Antonin Magne 15 February 1904 – 8 September 1983) was a French cyclist who won the Tour de France in 1931 and 1934. He raced as a professional from 1927 to 1939 and then became a team manager. The French rider and then journalist, Jean Bobet, described him in Sporting Cyclist as “a most uninterviewable character” and “a man who withdraws into a shell as soon as he meets a journalist.” His taciturn character earned him the nickname of The Monk when he was racing.
Professional Cycling Career
Magne became a professional cyclist in 1927. He was part of the Alleluia Team which, with Pierre Magne, Julien Moineau, Marius Gallotini, Arsène Alancourt, and André Cauet, won the 1927 GP Wolber, considered the unofficial world road race championship.
Magne first rode the Tour in 1927, alongside André Leducq in the France team.
1931 Tour de France
In 1931, defending champion André Leducq was not in good shape, so Magne took over the role of team leader. Although he was repeatedly attacked by the Italian Pesanti and the Belgian, Jef Demuysere, Magne was able to win the race.
1932 to 1933
In 1932, Magne did not defend his Tour de France title; instead, he started in the Giro d’Italia, but did not impress. In 1933, Magne returned to the Tour de France and finished in 8th place.
1934 Tour de France
In 1934, Magne again started in the Tour de France, in a strong French team. Magne led from the second day and his team won 19 of the 23 stages, Magne himself winning two stages, including the first time trial in the Tour de France, over 80 km from La Roche-sur-Yon to Nantes. His hopes looked over when he broke a wheel on the descent from l’Hospitalet to Ax-les-Thermes in the Pyrenees. He was rescued by the youngest rider in his team, René Vietto, who handed him his own wheel despite being in third place himself. The next day Magne again had trouble. Vietto was just ahead of him on the Col de Portet d’Aspet, turned and saw his leader waving a wheel, and rode back down the hill to hand him his own. Vietto wept by the roadside as he waited for another wheel. Magne won the Tour and France dominated it but Vietto, who finished fifth, was the hero. He also won the Grand Prix des Nations, the unofficial world championship of the individual time trial, for the first time that year.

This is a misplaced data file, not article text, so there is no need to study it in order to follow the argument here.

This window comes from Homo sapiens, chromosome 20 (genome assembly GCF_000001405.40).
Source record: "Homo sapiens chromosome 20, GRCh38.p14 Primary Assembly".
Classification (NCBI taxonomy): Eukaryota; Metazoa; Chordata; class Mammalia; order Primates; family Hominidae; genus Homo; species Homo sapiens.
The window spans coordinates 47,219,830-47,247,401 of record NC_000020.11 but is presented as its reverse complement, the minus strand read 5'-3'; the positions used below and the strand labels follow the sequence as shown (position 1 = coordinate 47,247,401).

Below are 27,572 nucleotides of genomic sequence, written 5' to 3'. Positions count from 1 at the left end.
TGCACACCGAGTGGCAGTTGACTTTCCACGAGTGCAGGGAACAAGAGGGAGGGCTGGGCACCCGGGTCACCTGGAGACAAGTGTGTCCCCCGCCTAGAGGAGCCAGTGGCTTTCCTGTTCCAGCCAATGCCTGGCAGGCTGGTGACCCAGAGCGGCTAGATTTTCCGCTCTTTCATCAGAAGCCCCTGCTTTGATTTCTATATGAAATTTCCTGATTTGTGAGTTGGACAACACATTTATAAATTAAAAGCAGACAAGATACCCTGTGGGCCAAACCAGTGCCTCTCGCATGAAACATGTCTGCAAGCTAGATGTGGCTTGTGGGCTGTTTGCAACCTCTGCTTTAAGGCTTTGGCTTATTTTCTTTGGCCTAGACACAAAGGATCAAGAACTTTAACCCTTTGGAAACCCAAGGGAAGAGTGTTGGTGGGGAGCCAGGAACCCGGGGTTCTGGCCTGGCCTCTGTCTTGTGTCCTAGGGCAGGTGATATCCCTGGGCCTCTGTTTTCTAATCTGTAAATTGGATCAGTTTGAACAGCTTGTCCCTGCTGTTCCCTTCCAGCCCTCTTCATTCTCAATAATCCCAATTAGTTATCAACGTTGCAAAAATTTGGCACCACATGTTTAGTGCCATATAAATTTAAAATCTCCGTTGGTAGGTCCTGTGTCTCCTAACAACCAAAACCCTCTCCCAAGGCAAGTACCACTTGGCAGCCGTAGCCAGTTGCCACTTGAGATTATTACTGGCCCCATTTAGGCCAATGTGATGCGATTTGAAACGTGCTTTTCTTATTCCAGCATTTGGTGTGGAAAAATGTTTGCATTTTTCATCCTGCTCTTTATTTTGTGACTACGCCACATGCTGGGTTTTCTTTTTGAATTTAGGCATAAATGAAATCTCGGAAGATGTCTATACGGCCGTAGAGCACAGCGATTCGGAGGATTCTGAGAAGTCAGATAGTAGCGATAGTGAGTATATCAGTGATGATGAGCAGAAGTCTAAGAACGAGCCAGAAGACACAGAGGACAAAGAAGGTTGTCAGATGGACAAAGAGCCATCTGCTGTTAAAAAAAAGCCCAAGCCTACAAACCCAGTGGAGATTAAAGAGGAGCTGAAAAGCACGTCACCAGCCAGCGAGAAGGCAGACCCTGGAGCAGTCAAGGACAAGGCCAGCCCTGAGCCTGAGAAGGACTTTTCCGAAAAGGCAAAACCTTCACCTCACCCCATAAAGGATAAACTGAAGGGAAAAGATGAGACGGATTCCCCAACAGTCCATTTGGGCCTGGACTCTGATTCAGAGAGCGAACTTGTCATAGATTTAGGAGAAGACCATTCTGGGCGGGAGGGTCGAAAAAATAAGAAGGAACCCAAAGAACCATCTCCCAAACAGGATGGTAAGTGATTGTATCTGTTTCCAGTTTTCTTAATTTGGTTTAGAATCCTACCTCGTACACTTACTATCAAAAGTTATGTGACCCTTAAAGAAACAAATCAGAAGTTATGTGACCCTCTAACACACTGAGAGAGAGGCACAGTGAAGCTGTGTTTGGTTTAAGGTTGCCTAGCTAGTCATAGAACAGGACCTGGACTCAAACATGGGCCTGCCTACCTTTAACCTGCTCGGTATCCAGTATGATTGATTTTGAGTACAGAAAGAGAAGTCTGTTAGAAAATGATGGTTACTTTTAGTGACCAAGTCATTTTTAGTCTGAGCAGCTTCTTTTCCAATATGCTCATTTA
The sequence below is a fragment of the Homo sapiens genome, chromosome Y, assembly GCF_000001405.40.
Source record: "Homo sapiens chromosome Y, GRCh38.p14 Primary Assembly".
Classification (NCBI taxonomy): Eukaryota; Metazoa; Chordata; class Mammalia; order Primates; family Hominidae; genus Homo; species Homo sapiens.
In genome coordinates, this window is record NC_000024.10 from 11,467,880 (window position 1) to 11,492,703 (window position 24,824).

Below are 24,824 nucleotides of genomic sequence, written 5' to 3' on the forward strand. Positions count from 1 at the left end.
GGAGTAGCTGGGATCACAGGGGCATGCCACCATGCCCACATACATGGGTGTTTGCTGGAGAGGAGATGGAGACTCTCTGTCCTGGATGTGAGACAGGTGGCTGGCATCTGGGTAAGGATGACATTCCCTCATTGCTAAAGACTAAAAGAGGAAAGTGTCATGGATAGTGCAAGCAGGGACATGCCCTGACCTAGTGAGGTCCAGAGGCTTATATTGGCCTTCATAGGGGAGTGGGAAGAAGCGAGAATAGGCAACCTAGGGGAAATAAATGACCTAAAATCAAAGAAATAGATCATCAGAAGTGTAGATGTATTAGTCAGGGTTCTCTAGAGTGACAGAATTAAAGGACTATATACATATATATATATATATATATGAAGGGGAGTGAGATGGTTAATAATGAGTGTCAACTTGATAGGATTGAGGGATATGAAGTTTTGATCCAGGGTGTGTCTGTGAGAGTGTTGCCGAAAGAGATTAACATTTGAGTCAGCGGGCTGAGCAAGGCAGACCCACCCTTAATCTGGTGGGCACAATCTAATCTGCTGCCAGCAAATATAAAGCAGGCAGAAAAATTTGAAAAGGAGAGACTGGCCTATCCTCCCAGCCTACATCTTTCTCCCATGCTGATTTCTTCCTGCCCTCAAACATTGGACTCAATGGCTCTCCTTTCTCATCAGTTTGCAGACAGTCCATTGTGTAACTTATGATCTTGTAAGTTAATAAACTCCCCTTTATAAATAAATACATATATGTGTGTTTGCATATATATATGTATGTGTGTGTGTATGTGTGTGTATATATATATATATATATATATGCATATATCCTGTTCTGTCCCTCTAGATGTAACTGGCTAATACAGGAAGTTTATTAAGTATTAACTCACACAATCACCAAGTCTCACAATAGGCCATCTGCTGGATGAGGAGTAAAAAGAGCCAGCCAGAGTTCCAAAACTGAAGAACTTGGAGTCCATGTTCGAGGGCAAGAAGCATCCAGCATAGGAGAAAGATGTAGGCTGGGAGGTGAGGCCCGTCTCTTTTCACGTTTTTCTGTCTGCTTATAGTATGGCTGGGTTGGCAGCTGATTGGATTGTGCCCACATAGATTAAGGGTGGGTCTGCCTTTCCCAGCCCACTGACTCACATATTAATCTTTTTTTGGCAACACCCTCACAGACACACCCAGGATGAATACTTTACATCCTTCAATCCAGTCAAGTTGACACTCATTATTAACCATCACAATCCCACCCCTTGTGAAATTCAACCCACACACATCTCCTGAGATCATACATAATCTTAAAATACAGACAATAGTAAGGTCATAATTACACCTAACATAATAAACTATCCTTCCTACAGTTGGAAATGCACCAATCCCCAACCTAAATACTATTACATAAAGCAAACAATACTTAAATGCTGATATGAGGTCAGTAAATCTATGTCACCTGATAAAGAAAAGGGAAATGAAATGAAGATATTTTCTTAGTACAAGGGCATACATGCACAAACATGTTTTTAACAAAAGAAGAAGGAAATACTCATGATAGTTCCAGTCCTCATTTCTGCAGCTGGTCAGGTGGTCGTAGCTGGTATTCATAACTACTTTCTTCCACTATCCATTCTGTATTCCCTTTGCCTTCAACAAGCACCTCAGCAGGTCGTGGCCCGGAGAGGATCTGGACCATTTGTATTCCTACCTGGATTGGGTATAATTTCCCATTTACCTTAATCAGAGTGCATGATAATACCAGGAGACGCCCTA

In 1935 and 1936, Magne again won the Grand Prix des Nations. In 1935, he started in the Tour but left the race halfway while in second place in the general classification, after a crash on the bottom of the Galibier.
In 1936, Magne rode strongly in the Tour and finished in second place, behind Sylvère Maes. Afterward, he became the World Champion.
In 1937, Magne did not start in the Tour, saying that he had already decided this in 1936 and that he was still recuperating from a car accident in May. He became the official starter of the 1937 Tour instead.
In 1938, Magne rode the Tour de France for the last time, and in the last stage he crossed the finish line together with André Leducq, who also rode the Tour for the last time; both were declared winners of that stage.
Upon retirement, Magne became a directeur sportif for several successful riders, such as Louison Bobet and Raymond Poulidor on the Mercier team. He is credited with being a mentor to the great riders of the era, and is considered to be one of the best directeurs sportif in the sport. He never referred to his riders by the informal “tu” but always as “vous”; riders addressed him as “Monsieur Magne”. Louis Caput replaced Antonin Magne as manager of Fagor-Mercier in 1970.
Magne lived for much of his life at Livry-Gargan, in the département of Seine-Saint-Denis near Paris. In 2004, the Tour de France honored the centenary of his birth with a stage finish there. Magne was made a Chevalier de la Légion d’Honneur in 1962.
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